Kyaw Zwa Moe: Welcome to Dateline Irrawaddy! President U Win Myint recently met with executive, legislative and judicial branches. The president told the officials of those branches not to make trouble for people but to help them. He also asked the ministers not to answer vaguely in Parliament. Why did he intervene after the case of the alleged murder of comedian Aung Yell Htwe was dropped? How can the corrupt judicial system be rectified? Yangon Region lawmaker U Than Naing Oo and lawyer U Htay join me to discuss this. I’m Kyaw Zwa Moe.
Ko Than Naing Oo. President U Win Myint came to Yangon and met executive, legislative and judicial officials for two-and-a-half hours. Many people applauded what he said in the meeting. He spoke about the New (Yangon) City project and also called for judicial impartiality. What stood out to you in his two-and-a-half-hour-long meeting?
Than Naing Oo: The president said the union government was making reforms. Reforms should be made in line with global trends, and people in our country are not aware of that, he said. He gave practical guidelines to executive, legislative and judicial branches despite the limited time. Regarding the judicial branch, he called for swift and fair trials, especially for civil cases. There are many civil cases in Yangon Region. He called for swift trials in those cases. He also called for imposing fitting penalties in cases related to children. The president said that, when he worked as a lawyer, he had never heard of certain cases throughout his legal career, such as citizens dropping lawsuits in murder cases. He said that even when murders are committed by civilians they are a concern of the government, and that such cases indicate that the judicial system is paralyzed.
He also said that the lawmakers should thoroughly understand their powers and responsibilities. He also asked the ministers to adequately answer questions asked by lawmakers in Parliament. The president also called for people to be given good public services. The government should not indulge in taxes and emoluments from the people but is obliged to provide good public services. What he said should be heeded. He asked the officials in the three branches to ask themselves whether they are helping or hindering the people. He said, “If you are not good at helping people” — some people get a position but they have no ability — “then try not to be the one who hinders the people.” This is a very good point. He urged them to always consider the interests of the people whatever they do. The president admitted that some civil servants cannot lead a decent living and that the government can only fulfill some of their requirements. He warned them to avoid causing permanent harm (to people) due to their greed for short-term gains.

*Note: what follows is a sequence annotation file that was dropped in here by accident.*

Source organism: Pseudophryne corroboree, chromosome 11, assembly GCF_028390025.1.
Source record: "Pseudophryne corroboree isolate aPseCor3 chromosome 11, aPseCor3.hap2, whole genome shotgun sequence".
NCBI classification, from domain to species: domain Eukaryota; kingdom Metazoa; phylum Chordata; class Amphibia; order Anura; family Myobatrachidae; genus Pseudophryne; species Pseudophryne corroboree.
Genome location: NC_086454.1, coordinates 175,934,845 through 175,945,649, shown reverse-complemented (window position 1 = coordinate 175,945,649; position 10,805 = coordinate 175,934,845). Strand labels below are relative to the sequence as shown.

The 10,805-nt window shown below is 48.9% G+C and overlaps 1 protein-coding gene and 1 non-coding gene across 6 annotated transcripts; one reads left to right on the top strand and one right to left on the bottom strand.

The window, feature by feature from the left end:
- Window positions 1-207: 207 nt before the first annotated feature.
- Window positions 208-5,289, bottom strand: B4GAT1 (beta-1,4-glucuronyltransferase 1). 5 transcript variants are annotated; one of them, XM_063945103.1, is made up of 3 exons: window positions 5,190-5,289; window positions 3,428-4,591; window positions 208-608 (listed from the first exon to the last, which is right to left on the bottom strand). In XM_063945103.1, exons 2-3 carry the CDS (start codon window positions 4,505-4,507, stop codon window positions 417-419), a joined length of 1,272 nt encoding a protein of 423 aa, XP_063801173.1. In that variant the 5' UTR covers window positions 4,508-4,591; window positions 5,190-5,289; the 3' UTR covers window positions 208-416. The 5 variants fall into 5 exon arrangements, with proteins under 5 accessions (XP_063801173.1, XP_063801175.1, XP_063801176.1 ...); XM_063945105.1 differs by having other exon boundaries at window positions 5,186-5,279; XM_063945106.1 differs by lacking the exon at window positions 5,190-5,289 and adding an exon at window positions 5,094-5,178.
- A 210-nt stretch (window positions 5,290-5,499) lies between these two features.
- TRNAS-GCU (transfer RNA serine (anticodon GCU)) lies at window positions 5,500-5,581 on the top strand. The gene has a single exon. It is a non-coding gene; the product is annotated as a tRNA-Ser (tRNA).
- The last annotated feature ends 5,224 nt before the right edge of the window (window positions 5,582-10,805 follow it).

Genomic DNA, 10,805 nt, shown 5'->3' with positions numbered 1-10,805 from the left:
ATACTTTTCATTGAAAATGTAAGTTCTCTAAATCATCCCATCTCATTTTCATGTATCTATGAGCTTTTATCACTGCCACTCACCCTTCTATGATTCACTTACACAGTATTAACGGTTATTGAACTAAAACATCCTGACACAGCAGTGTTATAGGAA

KZM: The president spoke about injustices in the judicial sector. He seemed to specifically refer to the murder of comedian Aung Yell Htwe. The day after the meeting, the president and the state counselor (Daw Aung San Suu Kyi) inquired about the case, as it had become the talk of the town on social media and among the public. It seemed that the president and Daw Aung San Suu Kyi heard about it and consequently intervened. U Htay, what is your view of the judicial reasoning in this case?
U Htay: The case of comedian Aung Yell Htwe aroused controversy across the country, including Yangon. The accused were released after the charge against them was allowed to be dropped. It has caused fierce controversy because the country is undergoing a transition, and especially because the National League for Democracy is in office. The home affairs minister is nominated by the commander-in-chief of defense services. The Home Affairs Ministry is headed by a military official. Military officials who have transferred from the military dominate the police force, including the police chief position. Because the police, who are responsible for ensuring the rule of law and public order, have weaknesses, they fail to bring crime under control. There are many murders, rapes and muggings in Yangon. They were reported in newspapers. The case of comedian Aung Yell Htwe is a high-profile case. He was killed in public in an act of revenge. Then the case was dropped suddenly and the accused were released. Meanwhile, the president came to meet officials from the three branches in Yangon, and what he said regarding the judicial sector has come under the spotlight. He called for judicial impartiality and it resulted in a re-investigation of Aung Yell Htwe’s case. We welcome this.
The case of Aung Yell Htwe was withdrawn according to Section 494 (d) of the Code of Criminal Procedure. According to the procedures, it has to be withdrawn by the public prosecutor with the consent of the court. The law doesn’t specify which type of charge can be withdrawn. According to the precedents, the court has to make remarks on the dossier, that is, to give reasons for the withdrawal. The court can’t allow the withdrawal just because the public prosecutor asks it to do so. It has given no reason for the withdrawal to the media. So this has aroused controversy in the public as well as in the judicial world.